Josh Schneider is one of the best repositories of plant knowledge you’ll ever find. As Principal at Cultivaris, he brings revolutionary new plants to the horticulture industry. As our client and friend, he introduces us to the cool new plants on the block and valiantly tries to keep our office plants alive.
I interviewed Josh as part of our 6 Questions feature: a series of one-on-one interviews with people we work with who’ve made us proud. We get very close to our clients and their brands during the brand development process, and when we see them doing great work and achieving great things, it’s very personal to us. They’re rocking their brands in exciting and innovative ways, taking the ideas we developed together and using them to grow their organizations. We find how a brand works out in the “real world” fascinating and hope you will, too.
Josh and I talked about the advantages to using an agency over an in-house team, how to show B2B business owners the value of marketing and a death-defying trip around a mountain cliff. Read on to learn more from this horticultural adventurer.
1. Josh, you’ve been in the horticulture industry for quite some time. What are the most exciting marketing innovations you’ve seen the hort industry adopt over the years, and why do you feel they are successful?
Greenhouse and nursery growers are a lot like manufacturers—they’re responsible for producing a product. But in many instances packaging and presentation decisions fall to them as well. Growers have focused more on the final consumer’s needs rather than just what’s convenient for getting the plants out the door. This has led to a much stronger focus on what the market—and the gardener—needs to be successful with the product. A greater emphasis on plant tags, QR codes and perhaps the most improved of all, good photography, have all helped the industry progress and become more profitable.
2. BatesMeron has worked with you on several brands over the years—new introductions like Kia Ora Flora®, BUZZ™ Butterfly Bush, Global Breadfruit™ and many more. Sometimes, we work with you on microbrands. This is a segment you had a big hand in helping BMSD develop. Tell us about your approach to microbranding, why is it valuable and how you determine an accurate value for your investment on these small, product-based brands.
Horticultural products can all look very similar to the untrained eye, which, let’s face it, is most of the people who are buying plants. The microbrand offers a way for multiple levels of consumers (growers, retailers and gardeners) to identify the plants with a little additional imaging and categorize them outside the mass of “everything else” that’s cluttering up their mental hard drive. For instance, on a crop like Pansy, there are more than 500 individual varieties. The same goes for Impatiens. These are two of the biggest sellers in horticulture and it’s very difficult to differentiate among them. Microbranding helps put a little bit of additional information about the products in the consumer’s mind and makes the product a bit more “sticky,” which can drive sales higher.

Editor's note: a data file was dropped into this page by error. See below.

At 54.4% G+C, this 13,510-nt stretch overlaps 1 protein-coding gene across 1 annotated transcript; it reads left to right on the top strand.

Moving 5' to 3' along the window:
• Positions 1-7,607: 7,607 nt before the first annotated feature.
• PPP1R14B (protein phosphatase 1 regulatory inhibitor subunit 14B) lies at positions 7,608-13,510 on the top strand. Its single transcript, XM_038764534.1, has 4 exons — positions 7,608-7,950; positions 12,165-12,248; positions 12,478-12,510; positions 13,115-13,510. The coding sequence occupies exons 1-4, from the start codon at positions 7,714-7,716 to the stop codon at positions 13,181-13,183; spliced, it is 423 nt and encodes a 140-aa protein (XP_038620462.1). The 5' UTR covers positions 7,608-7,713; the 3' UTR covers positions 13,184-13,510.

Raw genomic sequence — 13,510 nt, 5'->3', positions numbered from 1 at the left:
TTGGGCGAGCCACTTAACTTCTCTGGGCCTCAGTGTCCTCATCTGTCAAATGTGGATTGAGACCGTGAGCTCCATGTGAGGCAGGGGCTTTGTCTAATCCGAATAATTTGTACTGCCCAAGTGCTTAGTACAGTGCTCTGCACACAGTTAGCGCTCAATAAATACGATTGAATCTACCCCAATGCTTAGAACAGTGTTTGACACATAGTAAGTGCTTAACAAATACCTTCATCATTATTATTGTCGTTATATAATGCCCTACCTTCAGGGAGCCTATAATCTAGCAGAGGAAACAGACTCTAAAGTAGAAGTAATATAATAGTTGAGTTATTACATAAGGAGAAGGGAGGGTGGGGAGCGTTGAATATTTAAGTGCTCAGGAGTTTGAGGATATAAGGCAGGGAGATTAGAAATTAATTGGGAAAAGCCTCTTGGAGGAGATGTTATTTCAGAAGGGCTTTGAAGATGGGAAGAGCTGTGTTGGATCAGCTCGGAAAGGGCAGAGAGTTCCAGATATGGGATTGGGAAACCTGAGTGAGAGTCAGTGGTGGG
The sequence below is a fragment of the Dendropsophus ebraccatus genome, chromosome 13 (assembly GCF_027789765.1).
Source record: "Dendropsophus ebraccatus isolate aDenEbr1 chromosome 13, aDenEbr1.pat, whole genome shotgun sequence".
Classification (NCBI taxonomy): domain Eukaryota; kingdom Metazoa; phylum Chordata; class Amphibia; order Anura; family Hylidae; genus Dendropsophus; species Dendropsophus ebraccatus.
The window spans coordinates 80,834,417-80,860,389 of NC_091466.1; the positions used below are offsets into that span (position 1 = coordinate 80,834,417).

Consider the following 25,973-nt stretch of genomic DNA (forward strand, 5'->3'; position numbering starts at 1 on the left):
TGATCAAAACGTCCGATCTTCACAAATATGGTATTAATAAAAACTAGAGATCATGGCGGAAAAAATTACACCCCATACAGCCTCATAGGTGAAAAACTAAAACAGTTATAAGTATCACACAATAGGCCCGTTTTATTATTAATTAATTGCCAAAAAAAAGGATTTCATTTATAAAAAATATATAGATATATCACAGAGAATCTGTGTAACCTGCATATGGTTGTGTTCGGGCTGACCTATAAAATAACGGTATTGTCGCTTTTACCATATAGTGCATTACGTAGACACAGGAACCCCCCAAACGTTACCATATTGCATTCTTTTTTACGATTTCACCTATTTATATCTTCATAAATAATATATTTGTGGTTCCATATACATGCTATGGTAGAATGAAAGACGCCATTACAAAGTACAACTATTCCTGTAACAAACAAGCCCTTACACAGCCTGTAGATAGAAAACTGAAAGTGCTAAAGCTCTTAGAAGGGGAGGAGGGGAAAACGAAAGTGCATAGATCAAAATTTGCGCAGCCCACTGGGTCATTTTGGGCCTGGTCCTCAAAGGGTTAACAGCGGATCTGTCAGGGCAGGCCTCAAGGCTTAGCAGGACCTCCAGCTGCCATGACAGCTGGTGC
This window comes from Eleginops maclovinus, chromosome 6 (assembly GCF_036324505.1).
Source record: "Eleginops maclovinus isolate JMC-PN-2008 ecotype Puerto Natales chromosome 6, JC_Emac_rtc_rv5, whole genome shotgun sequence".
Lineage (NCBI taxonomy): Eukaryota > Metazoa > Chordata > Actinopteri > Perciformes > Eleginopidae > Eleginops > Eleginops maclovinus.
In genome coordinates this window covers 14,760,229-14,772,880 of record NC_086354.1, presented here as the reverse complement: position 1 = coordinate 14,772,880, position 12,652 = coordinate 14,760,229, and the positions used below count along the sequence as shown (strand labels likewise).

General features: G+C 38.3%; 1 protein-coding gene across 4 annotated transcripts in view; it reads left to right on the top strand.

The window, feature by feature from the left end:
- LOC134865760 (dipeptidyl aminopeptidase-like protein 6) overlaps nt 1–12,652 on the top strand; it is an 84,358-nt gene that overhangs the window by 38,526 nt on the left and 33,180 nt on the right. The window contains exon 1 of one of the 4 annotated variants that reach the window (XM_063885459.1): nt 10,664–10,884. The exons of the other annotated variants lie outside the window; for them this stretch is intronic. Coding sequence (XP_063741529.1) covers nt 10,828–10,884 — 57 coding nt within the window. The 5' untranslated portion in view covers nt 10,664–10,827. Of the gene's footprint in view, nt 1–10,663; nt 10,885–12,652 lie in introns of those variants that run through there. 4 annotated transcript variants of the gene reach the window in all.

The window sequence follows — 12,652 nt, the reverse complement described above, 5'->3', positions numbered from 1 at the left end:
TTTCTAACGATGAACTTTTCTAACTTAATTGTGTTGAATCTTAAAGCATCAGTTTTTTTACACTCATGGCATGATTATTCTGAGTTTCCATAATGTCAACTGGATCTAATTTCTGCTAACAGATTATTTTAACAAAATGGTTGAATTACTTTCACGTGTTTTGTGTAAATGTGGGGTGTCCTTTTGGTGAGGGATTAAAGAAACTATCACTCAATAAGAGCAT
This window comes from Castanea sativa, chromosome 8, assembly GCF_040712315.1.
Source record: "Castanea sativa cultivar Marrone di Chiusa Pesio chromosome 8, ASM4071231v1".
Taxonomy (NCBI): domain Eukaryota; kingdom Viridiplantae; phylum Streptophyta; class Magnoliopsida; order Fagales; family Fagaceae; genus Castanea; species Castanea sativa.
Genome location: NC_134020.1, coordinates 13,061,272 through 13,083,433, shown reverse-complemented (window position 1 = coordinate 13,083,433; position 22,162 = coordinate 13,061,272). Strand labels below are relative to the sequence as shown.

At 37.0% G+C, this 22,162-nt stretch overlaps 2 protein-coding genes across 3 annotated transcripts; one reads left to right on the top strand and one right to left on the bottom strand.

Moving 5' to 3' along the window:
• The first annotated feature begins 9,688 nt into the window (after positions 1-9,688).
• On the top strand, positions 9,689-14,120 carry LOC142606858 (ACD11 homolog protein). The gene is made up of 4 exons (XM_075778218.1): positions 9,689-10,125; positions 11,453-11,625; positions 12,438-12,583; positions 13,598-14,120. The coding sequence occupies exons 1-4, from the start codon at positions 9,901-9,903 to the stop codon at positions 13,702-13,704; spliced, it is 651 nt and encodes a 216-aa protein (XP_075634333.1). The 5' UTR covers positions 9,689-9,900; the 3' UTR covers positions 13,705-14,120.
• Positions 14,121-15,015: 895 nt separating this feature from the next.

3. As a Partner in Cultivaris, a horticultural consultancy, you travel the globe finding new and exciting varieties of plants to help bring to market. One of your most exciting offerings is Global Breadfruit. With this product, you hope to “feed the world.” Tell us about this huge initiative.
Our work to develop new products led us to this exciting “new” plant, which has been a staple of Pacific Agroforestry food systems for more than 3,000 years. In order to be a successful commercial agricultural crop, a plant has to be easy to propagate or reproduce, and Breadfruit were always very slow to propagate and very difficult to multiply into a viable commercial orchard quantity. The work of my Cultivaris partners Dr. Axel Feldhoff and Garry Grueber in Germany allowed us to take the research that had already been done by the Breadfruit Institute and build on it. After several years of consistent failure, we solved the propagation issues and can now distribute trees globally.
The selected varieties we are now shipping to Haiti, Jamaica, Costa Rica, Ghana, Nigeria, Mozambique, Tanzania and Honduras have been growing rapidly. The tree works so well in the tropics and is up to five times more profitable than corn for farmers in the developing world. The trees begin to produce fruit after two to three years and will continue fruiting for more than 75 years. They produce a high quality and nutritious fruit that can be used like a potato and can be made into a flour that is gluten-free.
This exciting crop offers the developing world’s farmers a way to grow a profitable crop without many of the negative environmental difficulties associated with traditional grain farming—and be profitable at it. Breadfruit can help grow the developing world’s economies and lift people out of poverty, while giving them a product that has huge potential demand in the North American and European markets.